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Wednesday, November 20, 2013

Some Thoughts on the Disconnect of Psalm 20


I like Psalm 20, but with some reservations. It troubles me. I am troubled by certain parts in each of the two sections, and by some of the implications of the psalm as a whole. 

Psalm 20 is a bipartite psalm, a call and response psalm, a before and after psalm – with the division occurring between verses 5 and 6.  Part 1 (verses 1 – 5) is a song directed toward the king as he prepares to lead the army out into battle.  Part 2 (verses 6 – 9) is an announcement of victory. The psalm was likely written during the time of King Solomon’s temple – though neither the specific King of Judah, nor the enemy he faced in this time of trouble clearly identified. 

All of the “you”s in the first section (“The Lord answer you in the day of trouble...”) are all singular – addressed to the King as the leader and representative of the nation.  He is in trouble, faced with a powerful enemy.  He is preparing for war.   The people are praying for him, and for his victory.  This first section seems to be a sort of prayer song on his behalf.  Imagine it sung by the congregation of the faithful, by the temple choir, or even perhaps by the warriors themselves as the King stands on the balcony above them.

In the second section, the priest (or perhaps a prophet) has received word of the King’s victory and announces it to the congregation “Now I know that Yahweh has given his anointed victory…” (Translator Mitchel Dahood in the Anchor Bible series notes that the verbs in this second section are all (but one) past tense verbs, though most translations use present or future tenses)

In section one of this psalm - verse 3 – there is the suggestion that the king has made a large number of sacrificial offerings as part of his preparation for battle – that he has made these sacrifices in order influence God toward granting him a victory in the battle.  We might, if we’re cynical, see this as a bit of a bribe.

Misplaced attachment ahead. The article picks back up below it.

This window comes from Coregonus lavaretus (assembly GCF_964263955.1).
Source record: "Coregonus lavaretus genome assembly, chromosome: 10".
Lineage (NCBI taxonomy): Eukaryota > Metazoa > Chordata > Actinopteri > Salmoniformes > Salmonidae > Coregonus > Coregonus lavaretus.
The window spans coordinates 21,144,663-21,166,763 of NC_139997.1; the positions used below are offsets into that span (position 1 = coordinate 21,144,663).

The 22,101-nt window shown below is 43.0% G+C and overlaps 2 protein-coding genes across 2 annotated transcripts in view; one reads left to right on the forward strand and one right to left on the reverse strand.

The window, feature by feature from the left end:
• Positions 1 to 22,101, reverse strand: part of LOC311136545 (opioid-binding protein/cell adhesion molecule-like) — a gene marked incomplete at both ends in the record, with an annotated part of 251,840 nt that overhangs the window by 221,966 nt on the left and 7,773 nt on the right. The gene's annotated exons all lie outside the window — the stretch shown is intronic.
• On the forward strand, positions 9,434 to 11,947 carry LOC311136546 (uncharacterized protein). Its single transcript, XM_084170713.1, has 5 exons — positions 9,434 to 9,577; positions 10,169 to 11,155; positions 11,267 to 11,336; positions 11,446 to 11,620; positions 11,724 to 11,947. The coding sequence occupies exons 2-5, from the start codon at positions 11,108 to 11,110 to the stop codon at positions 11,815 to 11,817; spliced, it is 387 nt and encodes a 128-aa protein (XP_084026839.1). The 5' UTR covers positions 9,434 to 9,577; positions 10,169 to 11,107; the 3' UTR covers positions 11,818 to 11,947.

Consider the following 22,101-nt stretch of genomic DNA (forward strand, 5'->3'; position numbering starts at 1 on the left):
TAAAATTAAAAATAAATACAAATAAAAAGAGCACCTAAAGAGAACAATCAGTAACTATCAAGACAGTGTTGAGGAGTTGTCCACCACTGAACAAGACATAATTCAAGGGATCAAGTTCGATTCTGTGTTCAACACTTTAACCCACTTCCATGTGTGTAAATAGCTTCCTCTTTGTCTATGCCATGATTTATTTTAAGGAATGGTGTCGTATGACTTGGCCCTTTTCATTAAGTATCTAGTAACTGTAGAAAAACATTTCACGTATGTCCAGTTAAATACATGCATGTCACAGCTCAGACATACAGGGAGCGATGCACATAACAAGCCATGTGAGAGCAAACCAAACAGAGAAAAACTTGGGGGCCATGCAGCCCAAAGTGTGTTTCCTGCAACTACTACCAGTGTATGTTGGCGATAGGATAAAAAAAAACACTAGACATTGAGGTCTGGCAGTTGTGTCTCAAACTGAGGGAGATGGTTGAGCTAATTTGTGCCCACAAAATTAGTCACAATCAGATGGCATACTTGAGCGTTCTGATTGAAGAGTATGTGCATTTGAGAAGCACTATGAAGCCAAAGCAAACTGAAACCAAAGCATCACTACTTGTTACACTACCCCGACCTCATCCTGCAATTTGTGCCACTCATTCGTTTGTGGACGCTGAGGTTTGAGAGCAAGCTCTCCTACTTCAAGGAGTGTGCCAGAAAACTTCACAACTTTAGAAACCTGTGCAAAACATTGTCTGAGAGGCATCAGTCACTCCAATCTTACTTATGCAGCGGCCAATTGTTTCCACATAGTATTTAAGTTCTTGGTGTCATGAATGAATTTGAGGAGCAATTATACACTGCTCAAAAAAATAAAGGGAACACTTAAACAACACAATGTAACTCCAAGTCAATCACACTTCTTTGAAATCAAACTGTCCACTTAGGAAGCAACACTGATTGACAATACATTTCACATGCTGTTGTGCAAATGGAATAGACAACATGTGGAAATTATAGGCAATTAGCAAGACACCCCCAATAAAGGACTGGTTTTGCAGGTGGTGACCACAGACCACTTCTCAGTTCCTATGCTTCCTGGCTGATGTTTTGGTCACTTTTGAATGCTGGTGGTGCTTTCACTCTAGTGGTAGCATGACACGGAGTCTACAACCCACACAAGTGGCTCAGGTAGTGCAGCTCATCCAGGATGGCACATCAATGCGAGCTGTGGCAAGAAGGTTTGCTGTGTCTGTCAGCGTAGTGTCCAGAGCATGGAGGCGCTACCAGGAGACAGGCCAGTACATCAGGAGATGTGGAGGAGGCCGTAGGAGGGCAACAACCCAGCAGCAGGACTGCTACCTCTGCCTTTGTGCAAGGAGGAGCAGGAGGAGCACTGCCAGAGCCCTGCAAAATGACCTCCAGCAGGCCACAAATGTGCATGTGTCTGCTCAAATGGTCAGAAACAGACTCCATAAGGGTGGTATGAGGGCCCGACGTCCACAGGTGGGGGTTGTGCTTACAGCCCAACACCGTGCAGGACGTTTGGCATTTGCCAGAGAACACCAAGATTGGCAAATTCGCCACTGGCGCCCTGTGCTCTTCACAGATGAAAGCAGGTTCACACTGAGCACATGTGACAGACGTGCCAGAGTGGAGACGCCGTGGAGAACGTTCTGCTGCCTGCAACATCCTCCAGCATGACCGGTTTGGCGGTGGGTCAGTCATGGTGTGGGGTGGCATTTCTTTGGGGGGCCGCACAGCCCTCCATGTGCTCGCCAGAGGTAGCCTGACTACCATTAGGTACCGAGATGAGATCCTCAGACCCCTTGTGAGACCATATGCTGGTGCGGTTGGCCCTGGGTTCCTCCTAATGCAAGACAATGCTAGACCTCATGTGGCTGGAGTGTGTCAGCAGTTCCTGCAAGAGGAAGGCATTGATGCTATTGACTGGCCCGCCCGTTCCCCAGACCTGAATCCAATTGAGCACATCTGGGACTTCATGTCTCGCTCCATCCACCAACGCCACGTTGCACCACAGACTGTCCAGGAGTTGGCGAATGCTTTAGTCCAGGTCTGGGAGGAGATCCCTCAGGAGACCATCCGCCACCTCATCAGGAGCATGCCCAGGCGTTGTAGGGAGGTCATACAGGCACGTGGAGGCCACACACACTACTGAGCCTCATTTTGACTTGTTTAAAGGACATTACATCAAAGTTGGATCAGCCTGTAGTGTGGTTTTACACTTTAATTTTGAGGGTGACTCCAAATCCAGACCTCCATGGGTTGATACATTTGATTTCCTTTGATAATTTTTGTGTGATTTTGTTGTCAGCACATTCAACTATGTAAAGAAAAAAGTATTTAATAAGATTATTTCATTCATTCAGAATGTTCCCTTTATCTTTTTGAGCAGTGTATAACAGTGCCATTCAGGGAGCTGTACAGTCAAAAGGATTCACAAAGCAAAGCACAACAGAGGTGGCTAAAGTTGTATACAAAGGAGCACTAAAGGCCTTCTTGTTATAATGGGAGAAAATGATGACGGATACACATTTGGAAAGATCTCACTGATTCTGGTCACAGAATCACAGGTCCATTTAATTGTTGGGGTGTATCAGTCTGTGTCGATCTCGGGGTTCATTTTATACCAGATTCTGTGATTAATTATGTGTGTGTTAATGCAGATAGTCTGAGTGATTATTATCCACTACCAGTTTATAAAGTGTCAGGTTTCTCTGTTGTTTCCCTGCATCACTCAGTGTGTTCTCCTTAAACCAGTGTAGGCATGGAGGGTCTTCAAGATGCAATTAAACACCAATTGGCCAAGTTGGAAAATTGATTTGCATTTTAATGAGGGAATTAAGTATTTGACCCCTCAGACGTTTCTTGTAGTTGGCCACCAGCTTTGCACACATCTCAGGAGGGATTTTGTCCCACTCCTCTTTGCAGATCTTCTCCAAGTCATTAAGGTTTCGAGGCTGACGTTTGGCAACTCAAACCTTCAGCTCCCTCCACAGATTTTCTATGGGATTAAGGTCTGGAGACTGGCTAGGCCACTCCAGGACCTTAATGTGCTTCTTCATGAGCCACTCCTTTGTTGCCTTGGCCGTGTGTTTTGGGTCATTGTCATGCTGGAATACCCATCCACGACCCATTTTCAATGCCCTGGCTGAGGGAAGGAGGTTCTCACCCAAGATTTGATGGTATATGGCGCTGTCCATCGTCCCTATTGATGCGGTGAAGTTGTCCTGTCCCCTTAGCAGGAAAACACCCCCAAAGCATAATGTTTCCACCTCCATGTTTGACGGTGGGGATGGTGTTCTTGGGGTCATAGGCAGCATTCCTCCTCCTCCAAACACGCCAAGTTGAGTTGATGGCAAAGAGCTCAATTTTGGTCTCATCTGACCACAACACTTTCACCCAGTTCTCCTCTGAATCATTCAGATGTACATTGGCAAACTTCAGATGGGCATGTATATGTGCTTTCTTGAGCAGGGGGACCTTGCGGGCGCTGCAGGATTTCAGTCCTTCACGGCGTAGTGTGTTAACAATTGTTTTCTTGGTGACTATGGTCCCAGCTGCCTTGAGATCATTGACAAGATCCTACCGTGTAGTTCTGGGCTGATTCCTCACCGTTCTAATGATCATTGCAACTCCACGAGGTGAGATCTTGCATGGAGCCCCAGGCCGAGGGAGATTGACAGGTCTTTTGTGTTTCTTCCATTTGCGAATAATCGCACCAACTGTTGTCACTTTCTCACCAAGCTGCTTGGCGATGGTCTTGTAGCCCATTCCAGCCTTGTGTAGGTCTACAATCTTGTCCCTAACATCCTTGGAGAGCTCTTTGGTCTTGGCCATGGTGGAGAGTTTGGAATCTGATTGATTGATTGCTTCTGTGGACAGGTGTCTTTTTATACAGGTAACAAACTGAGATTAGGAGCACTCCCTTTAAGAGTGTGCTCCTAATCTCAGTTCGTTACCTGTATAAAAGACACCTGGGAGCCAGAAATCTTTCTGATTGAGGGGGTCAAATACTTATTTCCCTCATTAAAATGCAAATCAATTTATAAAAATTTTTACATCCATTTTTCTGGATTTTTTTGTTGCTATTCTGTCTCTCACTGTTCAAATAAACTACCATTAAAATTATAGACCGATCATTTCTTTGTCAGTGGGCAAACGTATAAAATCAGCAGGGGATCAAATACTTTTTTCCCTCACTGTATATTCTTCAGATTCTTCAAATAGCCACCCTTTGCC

Is this the way that God works?  Offer enough animals on the altar and be assured a victory in battle?  Do the televangelists have it right?  Send in a large enough check and God will give us the desires of our heart?

There was a sense in the ancient world that an individual could influence the gods to action by the sacrifice of animals (or in extreme cases, humans). We tend to dismiss that idea in our modern world – at least in our words.  In our inner, undiagnosed thinking however we still sometimes operate that way.  If I’m a good person, If I attend church services, If I tithe, If I send my check then God will perform XYZ on my behalf.

Verses 7-8 are terrific verses, but they comes with a bit of disconnect. 

Some take pride in chariots, and some in horses,
    but our pride is in the name of the Lord our God.
They will collapse and fall,
    but we shall rise and stand upright.

It should be noted that the “take pride” – in the RSV – or “trust” or “boast of” in other translations isn’t actually in the Hebrew text.  These verbs are supplied by the translators to help make sense of the phrases in English.

These verses are among my favorite verses in the entire bible.  I share them frequently. Our strength, our hope for the future, our pride should not be in military might.  Military power does not make a nation good.  Military power does not represent God’s favor. 

And yet there is a disconnect here. These words are coming from the priest (or prophet) who has just announced that the King has won a military victory.  How can we sneer at our enemies for their trust in horses and chariots (the armored vehicles of war in the ancient world) when we’ve just sent our own troops out to battle? Shouldn’t there be at least a little bit of cognitive dissonance as we read these words? It makes me think of a verse from the previous psalm “But who can discern their own errors?” Psalm 19:12a 

Can I mock the enemy for his trust in military power – when I’ve just won a military victory myself?  History is written by the victors who inevitably give credit to God.


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